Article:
Confidence intervals and hypothesis tests for engineers

I wrote a small parallel library for python that implements the permutation test and the bias corrected version of the bootstrap, which gives non-statisticians the ability to exploit confidence intervals and hypothesis tests for arbitrary statistics at the expense of some CPU cycles.

Modern hardware allows us to understand and compute statistics in ways that were not possible when the field was born. Resampling methods allow to quantify uncertainty with fewer assumptions and greater accuracy, at a higher computational cost, a paradigm shift in the mindset of modern statistics.

Confidence intervals are based on the idea of the sampling distribution of a statistics, that is the distribution of values of the statistic over all possible samples of the same size. Given such sampling distribution, it’s easy to build a confidence interval. As we usually have a single sample, statisticians devised formulas to compute a confidence interval assuming that the sampling distribution has a certain well-known shape.

As a concrete example, the sampling distribution of the sample mean has a normal distribution which follows from the central limit theorem. If you are looking for the sampling distribution for say, the trimmed mean or the median, things are considerably harder. Exotic formula do exist in some cases but the bootstrap provides a computational way of approximating the sampling distribution without any assumption on its shape and spread.

The bootstrap of a statistic draws thousands of resamples with replacement from the original sample and computes the distribution of the statistic of those samples. This distribution approximates the shape, spread and bias of the real sampling distribution but is centered at the statistic of the of sample in the best case and can be affected by a considerable bias in the worst case. There are techniques though to remove the bias from the bootstrap distribution.


If the sample is a good approximation of the population, the bootstrap method will provide a good approximation of the sampling distribution. As a rule of thumb you should have at least 50 independent data points before applying the method with at least 1000 bootstrap samples. Also, trying to apply the bootstrap on some very weird statistics that depend on few values of the sample, like the maximum, is a recipe for disaster.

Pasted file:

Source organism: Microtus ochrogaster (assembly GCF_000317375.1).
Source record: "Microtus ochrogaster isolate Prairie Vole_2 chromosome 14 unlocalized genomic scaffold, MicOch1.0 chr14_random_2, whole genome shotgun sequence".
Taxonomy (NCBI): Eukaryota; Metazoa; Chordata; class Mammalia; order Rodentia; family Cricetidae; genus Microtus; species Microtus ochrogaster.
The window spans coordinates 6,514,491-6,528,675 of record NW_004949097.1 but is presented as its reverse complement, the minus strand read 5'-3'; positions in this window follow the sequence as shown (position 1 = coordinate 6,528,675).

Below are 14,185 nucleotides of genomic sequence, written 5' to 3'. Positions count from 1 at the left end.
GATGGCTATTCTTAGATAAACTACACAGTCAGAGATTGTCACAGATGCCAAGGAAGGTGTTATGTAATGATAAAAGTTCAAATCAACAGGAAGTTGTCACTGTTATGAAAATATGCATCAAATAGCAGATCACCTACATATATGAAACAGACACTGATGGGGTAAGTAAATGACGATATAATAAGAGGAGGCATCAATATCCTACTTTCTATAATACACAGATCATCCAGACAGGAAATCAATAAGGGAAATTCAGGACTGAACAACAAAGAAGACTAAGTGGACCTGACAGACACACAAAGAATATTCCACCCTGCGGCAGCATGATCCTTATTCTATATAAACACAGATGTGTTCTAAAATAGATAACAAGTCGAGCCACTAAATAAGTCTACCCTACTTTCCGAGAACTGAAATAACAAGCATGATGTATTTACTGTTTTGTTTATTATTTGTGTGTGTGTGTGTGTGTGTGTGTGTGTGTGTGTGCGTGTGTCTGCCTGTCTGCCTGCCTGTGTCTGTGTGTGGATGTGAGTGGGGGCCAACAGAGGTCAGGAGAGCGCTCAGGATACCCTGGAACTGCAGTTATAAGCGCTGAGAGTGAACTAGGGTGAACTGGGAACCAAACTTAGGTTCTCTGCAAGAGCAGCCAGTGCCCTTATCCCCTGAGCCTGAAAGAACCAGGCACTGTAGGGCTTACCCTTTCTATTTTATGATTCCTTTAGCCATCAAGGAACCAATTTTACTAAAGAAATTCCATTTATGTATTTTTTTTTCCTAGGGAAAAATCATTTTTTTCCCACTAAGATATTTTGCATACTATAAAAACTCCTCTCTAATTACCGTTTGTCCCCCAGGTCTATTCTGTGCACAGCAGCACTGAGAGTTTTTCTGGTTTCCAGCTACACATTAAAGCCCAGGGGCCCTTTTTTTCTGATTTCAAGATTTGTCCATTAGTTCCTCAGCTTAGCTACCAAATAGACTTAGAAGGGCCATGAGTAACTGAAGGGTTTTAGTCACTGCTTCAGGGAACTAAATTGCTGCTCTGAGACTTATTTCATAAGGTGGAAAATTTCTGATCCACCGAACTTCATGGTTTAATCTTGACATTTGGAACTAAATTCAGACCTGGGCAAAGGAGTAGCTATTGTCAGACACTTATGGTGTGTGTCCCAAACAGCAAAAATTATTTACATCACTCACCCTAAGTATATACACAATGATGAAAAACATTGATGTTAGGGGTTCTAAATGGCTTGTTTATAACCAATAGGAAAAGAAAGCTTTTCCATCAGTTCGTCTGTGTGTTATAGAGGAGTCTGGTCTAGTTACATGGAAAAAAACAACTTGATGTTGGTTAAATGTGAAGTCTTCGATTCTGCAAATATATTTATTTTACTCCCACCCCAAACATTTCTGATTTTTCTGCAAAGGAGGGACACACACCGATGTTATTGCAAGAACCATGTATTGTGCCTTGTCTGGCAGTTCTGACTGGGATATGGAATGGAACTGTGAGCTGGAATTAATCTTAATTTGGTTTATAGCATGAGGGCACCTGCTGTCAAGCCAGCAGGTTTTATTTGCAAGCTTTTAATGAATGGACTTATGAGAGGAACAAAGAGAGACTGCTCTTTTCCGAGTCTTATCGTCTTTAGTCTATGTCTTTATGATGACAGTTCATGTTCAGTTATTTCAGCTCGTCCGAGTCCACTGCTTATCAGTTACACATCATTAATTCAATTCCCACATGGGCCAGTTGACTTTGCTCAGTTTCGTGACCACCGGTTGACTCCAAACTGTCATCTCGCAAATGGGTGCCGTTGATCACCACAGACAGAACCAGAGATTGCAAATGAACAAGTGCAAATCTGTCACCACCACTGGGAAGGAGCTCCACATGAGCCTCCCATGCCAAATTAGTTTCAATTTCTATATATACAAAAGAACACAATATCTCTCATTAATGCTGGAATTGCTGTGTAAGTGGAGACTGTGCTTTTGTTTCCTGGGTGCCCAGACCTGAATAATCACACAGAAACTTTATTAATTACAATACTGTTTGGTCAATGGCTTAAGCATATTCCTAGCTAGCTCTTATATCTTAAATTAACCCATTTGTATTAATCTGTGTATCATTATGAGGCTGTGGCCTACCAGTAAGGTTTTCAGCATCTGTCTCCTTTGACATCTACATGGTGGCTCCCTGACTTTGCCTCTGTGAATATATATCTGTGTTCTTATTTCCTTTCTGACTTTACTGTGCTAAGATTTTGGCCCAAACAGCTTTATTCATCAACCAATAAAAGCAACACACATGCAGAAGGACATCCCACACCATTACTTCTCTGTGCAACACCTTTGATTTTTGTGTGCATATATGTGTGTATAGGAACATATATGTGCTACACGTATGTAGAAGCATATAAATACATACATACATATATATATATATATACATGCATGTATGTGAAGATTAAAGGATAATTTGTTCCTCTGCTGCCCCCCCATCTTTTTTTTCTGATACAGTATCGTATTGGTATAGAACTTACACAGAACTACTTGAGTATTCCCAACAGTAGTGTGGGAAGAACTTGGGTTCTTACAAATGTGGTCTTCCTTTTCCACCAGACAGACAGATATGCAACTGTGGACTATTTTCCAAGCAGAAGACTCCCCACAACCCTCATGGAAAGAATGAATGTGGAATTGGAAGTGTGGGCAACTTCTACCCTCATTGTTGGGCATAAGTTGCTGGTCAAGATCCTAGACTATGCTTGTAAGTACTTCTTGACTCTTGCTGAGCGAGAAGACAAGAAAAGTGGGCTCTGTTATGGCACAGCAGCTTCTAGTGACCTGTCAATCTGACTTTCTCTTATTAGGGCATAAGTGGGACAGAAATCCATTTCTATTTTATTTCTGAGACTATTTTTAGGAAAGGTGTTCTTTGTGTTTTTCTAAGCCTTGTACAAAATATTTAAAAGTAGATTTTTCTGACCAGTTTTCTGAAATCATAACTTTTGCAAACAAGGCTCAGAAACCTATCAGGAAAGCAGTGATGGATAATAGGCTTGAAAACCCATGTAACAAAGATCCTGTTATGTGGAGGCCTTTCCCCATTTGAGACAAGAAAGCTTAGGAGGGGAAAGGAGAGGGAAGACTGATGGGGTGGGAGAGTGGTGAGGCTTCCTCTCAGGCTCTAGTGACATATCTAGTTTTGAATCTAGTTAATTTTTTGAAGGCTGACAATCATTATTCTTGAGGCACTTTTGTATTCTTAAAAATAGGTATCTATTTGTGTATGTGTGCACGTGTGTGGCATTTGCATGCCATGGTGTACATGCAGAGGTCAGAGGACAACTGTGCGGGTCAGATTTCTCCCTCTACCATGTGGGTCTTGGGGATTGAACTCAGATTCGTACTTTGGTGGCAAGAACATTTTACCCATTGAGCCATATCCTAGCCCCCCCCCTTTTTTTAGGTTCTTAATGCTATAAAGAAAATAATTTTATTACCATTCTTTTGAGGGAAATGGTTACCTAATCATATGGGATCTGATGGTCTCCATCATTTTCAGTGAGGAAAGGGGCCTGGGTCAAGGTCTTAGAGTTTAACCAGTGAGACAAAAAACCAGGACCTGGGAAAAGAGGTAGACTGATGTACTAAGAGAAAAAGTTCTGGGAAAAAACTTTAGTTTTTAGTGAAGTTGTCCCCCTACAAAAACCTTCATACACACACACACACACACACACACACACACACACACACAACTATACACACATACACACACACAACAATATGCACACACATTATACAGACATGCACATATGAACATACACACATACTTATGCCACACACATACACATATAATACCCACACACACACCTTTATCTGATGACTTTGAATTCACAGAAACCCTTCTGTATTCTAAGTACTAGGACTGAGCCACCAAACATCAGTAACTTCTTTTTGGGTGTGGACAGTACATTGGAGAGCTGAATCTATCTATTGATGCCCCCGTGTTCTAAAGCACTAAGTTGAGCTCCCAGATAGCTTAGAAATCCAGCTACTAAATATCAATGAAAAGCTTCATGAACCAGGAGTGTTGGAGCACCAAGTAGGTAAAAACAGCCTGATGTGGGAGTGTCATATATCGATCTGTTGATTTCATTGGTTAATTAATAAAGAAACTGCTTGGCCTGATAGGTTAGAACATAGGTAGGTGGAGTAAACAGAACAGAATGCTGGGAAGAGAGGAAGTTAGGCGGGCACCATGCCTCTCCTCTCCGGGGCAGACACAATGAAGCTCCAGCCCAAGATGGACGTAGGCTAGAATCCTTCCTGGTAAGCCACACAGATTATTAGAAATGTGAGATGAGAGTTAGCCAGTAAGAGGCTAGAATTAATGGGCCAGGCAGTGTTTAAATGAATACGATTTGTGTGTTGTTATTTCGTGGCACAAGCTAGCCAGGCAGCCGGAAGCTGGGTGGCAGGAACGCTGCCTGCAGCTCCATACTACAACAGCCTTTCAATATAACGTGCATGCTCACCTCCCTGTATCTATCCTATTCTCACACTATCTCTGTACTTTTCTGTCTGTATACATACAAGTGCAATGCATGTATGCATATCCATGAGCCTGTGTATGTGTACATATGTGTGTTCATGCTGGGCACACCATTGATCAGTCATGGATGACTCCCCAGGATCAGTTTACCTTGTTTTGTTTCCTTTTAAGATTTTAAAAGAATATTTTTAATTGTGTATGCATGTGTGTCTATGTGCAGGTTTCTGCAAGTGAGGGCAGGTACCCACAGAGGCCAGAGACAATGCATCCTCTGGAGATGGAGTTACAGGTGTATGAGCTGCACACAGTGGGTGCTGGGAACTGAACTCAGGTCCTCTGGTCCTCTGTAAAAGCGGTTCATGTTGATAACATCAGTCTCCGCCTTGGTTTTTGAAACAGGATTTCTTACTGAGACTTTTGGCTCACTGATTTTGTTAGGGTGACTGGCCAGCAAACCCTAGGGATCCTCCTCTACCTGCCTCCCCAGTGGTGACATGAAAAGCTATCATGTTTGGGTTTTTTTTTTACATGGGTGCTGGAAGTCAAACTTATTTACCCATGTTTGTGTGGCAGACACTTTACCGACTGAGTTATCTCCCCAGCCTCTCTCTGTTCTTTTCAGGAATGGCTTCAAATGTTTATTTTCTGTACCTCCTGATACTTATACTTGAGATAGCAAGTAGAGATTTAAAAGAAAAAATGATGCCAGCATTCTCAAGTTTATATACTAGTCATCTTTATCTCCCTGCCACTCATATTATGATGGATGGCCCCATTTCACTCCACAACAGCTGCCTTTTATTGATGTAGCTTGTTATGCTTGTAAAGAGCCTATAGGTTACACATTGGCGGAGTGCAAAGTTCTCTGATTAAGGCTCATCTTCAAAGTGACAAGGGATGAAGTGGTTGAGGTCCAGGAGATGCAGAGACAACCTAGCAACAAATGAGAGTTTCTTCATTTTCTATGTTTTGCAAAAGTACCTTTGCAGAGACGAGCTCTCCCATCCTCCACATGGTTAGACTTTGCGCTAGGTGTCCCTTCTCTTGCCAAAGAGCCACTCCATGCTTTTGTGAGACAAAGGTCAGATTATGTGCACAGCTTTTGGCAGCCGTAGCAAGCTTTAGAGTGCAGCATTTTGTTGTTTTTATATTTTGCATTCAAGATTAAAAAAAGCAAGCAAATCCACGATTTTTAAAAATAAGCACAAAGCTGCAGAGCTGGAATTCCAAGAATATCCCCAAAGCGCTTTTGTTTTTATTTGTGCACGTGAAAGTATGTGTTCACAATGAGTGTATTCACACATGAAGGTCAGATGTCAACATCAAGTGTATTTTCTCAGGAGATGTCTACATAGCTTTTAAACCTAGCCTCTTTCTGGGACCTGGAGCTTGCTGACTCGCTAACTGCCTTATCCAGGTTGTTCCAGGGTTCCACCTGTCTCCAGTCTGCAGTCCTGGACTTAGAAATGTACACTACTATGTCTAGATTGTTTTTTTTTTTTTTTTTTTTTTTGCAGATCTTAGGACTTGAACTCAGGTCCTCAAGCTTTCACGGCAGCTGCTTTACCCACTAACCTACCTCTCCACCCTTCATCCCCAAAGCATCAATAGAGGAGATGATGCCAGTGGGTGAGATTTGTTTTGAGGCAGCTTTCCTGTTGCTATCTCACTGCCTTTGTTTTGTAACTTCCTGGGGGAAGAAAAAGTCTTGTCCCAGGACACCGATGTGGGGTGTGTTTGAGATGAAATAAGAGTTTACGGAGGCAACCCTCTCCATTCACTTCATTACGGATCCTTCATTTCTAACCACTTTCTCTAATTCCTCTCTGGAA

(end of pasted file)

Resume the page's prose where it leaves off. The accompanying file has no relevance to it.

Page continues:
I wrote in the past about the permutation test and how I used it to implement a hypothesis test for Telemetry histograms, so I am not going to reiterate its core ideas here. What’s important to understand though is that it assumes that the observations are exchangeable under the null hypothesis. This implies that the observations viewed individually must be identically distributed.

Dashboards made simple with Spark and Plotly

In my previous about our new Spark infrastructure, I went into the details on how to launch a Spark cluster on AWS to perform custom analyses on Telemetry data. Sometimes though one has the need to rerun an analysis recurrently over a certain timeframe, usually to feed data into dashboards of various kinds. We are going to roll out a new feature that allows users to upload an IPython notebook to the self-serve data analysis dashboard and run it on a scheduled basis. The notebook will be executed periodically with the chosen frequency and the result will be made available as an updated IPython notebook.

To schedule a Spark job:

  1. Visit the analysis provisioning dashboard at and sign in using Persona with an email address.
  2. Click “Schedule a Spark Job”.
  3. Enter some details:
    • The “Job Name” field should be a short descriptive name, like “chromehangs analysis”.
    • Upload your IPython notebook containt the analysis.
    • Set the number of workers of the cluster in the “Cluster Size” field.
    • Set a schedule frequency using the remaining fields.

Once a new scheduled job is created it will appear in the top listing of the scheduling dashboard. When the job is run its result will be made available as an IPython notebook visible by clicking on the “View Data” entry of your job.

As I briefly mentioned at the beginning, periodic jobs are typically used to feed data to dashboards. Writing dashboards for a custom job isn’t very pleasant and I wrote in the past some simple tool to help with that. It turns out though that thanks to IPython one doesn’t need necessarily to write a dashboard from scratch but can simple re-use the notebook as the dashboard itself! I mean, why not? That might not be good enough for management facing dashboards but acceptable for ones aimed at engineers.

In fact with IPython we are not limited at all to matplotlib’s static charts. Thanks to Plotly, it’s easy enough to generate interactive plots which allow to:

  • Check the x and y coordinates of every point on the plot by hovering with the cursor.
  • Zoom in on the plot and resize lines, points and axes by clicking and dragging the cursor over a region.
  • Pan by holding the shift key while clicking and dragging.
  • Zooms back out to the original version by double clicking on the plot.

Plotly comes with its own API but if you have already a matplotlib based chart then it’s trivial to convert it to an interactive plot. As a concrete example, I updated my Spark Hello World example with a plotly chart.

fig = plt.figure(figsize=(18, 7))
frame["WINNT"].plot(kind="hist", bins=50)
plt.title("startup distribution for Windows")
py.iplot_mpl(fig, strip_style=True)

As you can see, just a single extra line of code is needed for the conversion.


As WordPress doesn’t support iframes, you are going to have to click on the image and follow the link to see the interactive plot in action.